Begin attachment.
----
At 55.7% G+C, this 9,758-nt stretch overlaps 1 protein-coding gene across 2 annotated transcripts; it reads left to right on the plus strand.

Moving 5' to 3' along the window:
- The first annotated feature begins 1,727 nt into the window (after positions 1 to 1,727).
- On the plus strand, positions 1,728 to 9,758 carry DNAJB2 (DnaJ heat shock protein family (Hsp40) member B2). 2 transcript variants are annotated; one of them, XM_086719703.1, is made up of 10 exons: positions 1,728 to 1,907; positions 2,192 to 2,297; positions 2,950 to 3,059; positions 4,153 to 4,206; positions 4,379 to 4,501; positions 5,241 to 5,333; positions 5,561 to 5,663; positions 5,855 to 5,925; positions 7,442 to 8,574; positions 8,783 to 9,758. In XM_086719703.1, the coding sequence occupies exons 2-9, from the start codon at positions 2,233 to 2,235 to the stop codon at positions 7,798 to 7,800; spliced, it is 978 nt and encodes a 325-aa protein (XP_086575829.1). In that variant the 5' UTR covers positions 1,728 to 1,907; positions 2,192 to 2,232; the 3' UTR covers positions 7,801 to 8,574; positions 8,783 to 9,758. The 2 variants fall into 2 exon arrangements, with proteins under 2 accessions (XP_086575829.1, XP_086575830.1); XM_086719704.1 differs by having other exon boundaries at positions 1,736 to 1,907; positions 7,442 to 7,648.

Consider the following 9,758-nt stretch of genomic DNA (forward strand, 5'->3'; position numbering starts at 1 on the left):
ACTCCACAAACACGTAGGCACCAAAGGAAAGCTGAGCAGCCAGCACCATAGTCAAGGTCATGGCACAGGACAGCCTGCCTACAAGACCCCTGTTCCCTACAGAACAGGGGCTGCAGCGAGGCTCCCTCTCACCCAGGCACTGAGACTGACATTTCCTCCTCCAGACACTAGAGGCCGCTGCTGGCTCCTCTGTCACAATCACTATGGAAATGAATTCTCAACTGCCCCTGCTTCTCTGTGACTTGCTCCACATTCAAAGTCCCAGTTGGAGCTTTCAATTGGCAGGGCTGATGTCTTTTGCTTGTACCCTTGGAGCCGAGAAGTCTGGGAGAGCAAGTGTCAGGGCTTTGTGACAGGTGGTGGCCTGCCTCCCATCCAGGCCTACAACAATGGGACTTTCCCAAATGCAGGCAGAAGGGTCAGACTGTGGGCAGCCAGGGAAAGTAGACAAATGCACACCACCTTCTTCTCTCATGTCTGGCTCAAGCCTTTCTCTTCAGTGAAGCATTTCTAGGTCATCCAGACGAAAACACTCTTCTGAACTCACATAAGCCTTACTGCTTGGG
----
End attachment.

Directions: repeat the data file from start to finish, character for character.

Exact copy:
At 55.7% G+C, this 9,758-nt stretch overlaps 1 protein-coding gene across 2 annotated transcripts; it reads left to right on the plus strand.

Moving 5' to 3' along the window:
- The first annotated feature begins 1,727 nt into the window (after positions 1 to 1,727).
- On the plus strand, positions 1,728 to 9,758 carry DNAJB2 (DnaJ heat shock protein family (Hsp40) member B2). 2 transcript variants are annotated; one of them, XM_086719703.1, is made up of 10 exons: positions 1,728 to 1,907; positions 2,192 to 2,297; positions 2,950 to 3,059; positions 4,153 to 4,206; positions 4,379 to 4,501; positions 5,241 to 5,333; positions 5,561 to 5,663; positions 5,855 to 5,925; positions 7,442 to 8,574; positions 8,783 to 9,758. In XM_086719703.1, the coding sequence occupies exons 2-9, from the start codon at positions 2,233 to 2,235 to the stop codon at positions 7,798 to 7,800; spliced, it is 978 nt and encodes a 325-aa protein (XP_086575829.1). In that variant the 5' UTR covers positions 1,728 to 1,907; positions 2,192 to 2,232; the 3' UTR covers positions 7,801 to 8,574; positions 8,783 to 9,758. The 2 variants fall into 2 exon arrangements, with proteins under 2 accessions (XP_086575829.1, XP_086575830.1); XM_086719704.1 differs by having other exon boundaries at positions 1,736 to 1,907; positions 7,442 to 7,648.

Consider the following 9,758-nt stretch of genomic DNA (forward strand, 5'->3'; position numbering starts at 1 on the left):
ACTCCACAAACACGTAGGCACCAAAGGAAAGCTGAGCAGCCAGCACCATAGTCAAGGTCATGGCACAGGACAGCCTGCCTACAAGACCCCTGTTCCCTACAGAACAGGGGCTGCAGCGAGGCTCCCTCTCACCCAGGCACTGAGACTGACATTTCCTCCTCCAGACACTAGAGGCCGCTGCTGGCTCCTCTGTCACAATCACTATGGAAATGAATTCTCAACTGCCCCTGCTTCTCTGTGACTTGCTCCACATTCAAAGTCCCAGTTGGAGCTTTCAATTGGCAGGGCTGATGTCTTTTGCTTGTACCCTTGGAGCCGAGAAGTCTGGGAGAGCAAGTGTCAGGGCTTTGTGACAGGTGGTGGCCTGCCTCCCATCCAGGCCTACAACAATGGGACTTTCCCAAATGCAGGCAGAAGGGTCAGACTGTGGGCAGCCAGGGAAAGTAGACAAATGCACACCACCTTCTTCTCTCATGTCTGGCTCAAGCCTTTCTCTTCAGTGAAGCATTTCTAGGTCATCCAGACGAAAACACTCTTCTGAACTCACATAAGCCTTACTGCTTGGG